a demonstration of the firing of a single neuron in
the brain to recalling childhood memories to witnessing
actual brain dissections, Memory, a major new
exhibition developed by the Exploratorium, opens to
the public on March 23, 2002 and runs through June
23, 2002 at the California Science Center.
can be no doubt of the overwhelming importance of
memory in our individual lives. We spend much of
our waking lives remembering. Our ability to perform
the simplest tasks relies on remembering what to
do and how to do it. Our very sense of who we are
rests largely in remembering where we've been, whom
we've known, what we've done, and how we've felt.
This exhibition explores these ideas and the equally
important notion that memory is constantly changing
and reshaping the way we understand our world. As
we continually relive and reshape past experience,
we also reshape the ways in which we perceive and
understand ourselves and the world around us.
The exhibition, made possible by the National Science
Foundation and sponsored by Bank of America, is
reflective of both personal experience and new breakthroughs
in cognitive science. Over forty hands-on exhibits,
demonstrations, artworks, images, sounds, and even
smells and tastes demonstrate and depict the fascinating
subject of human memory: its biological, psychological
and cultural dimensions. In the exhibition, you
can play Hoop Nightmares, a wacky basketball game
which temporarily alters your body's memory of how
to throw a ball. In Jukebox Memories, you can find
out which top tunes of the past forty years stir
your memories. Test your memory for smells and tastes,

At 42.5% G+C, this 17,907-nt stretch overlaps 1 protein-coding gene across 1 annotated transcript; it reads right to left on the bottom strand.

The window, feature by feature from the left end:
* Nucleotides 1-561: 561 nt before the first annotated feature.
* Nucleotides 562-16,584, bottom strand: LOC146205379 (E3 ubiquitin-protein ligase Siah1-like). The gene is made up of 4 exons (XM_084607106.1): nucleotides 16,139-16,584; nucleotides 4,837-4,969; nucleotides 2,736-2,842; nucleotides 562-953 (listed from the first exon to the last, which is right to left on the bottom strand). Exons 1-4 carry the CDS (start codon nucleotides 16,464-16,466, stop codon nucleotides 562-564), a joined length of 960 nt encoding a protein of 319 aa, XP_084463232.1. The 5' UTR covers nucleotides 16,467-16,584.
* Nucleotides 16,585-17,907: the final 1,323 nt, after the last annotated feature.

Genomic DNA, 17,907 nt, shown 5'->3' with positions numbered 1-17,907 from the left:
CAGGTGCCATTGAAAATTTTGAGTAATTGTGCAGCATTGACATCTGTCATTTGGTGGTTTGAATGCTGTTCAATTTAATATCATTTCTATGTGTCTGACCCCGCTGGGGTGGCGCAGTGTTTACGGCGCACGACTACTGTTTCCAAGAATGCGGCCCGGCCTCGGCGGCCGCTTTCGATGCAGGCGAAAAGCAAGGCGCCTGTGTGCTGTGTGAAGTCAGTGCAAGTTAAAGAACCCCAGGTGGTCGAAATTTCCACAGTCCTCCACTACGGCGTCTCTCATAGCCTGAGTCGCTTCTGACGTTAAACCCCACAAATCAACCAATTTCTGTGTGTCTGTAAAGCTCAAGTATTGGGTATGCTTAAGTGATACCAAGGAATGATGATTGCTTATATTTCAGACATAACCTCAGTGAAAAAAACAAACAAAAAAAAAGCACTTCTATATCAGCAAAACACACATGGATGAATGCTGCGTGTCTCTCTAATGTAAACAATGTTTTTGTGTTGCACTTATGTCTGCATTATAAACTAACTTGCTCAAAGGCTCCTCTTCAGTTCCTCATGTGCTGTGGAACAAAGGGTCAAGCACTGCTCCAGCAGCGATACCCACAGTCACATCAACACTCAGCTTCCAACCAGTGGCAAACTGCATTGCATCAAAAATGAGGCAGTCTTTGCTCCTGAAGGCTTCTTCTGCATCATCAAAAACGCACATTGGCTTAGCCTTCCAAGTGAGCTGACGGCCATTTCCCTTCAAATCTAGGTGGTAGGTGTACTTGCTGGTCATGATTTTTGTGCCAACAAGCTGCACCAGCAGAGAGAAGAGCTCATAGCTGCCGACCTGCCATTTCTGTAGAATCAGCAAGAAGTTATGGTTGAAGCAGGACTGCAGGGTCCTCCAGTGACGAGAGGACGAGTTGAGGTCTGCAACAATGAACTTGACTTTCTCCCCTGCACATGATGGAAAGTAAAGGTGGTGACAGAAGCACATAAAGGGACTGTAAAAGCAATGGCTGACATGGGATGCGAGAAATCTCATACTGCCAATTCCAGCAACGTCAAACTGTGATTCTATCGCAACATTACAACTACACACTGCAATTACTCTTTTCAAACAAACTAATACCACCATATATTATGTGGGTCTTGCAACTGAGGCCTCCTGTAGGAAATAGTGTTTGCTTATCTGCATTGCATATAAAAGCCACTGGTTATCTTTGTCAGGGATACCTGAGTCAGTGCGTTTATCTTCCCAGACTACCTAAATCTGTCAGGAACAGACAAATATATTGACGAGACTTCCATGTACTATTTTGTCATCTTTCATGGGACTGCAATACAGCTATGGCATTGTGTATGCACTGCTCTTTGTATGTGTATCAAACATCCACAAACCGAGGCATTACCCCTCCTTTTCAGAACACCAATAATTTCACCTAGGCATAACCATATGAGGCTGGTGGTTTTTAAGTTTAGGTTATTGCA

spatial relationships, or even the way things feel.
Find out why your memory can hold on to thousands
of facts, words, pictures, and even complicated
arguments and explanations, yet stumble over a simple
name or phone number. Learn why legal experts have
gotten more skeptical about eyewitness testimony,
and why many psychologists question "recovered"
memories. By experiencing the powers and limitations
of your own memory within the exhibition, your can
begin to understand what memory is and how it works.
addition to the visceral experiences of memory,
artists and writers present original artworks evocative
of memory. Artists Paul Kwan and Arnold Iger use
video and sculpture to recreate Kwan's own arduous
process of recovering his memory after a debilitating
stroke. Composer Bill Fontana uses a succession
of sounds, both familiar and strange, to evoke memories
in a specially created soundscape. SuChen Hung uses
video to discover the patterns and textures of memory
in everyday life through documentation of the daily
routines of an elderly Chinese immigrant couple.
Note to Editors: California
Science Center is located at 700 State Drive - Exposition
Park, Los Angeles. Enter visitor parking at 39th
& Figueroa Street; parking is $6 per car. Activities
are on all three floors of the Science Center. Open
daily from 10 a.m. to 5 p.m. Admission to Science
Center exhibits is free; IMAX tickets range from
$4.25 to $7. For advance ticket purchase or group
rates, phone 213.744-2019. For general information,
phone 323.SCIENCE (323.724-3623) or visit our website
at www.casciencectr.org. Both the Science Center
and IMAX Theater are wheelchair accessible.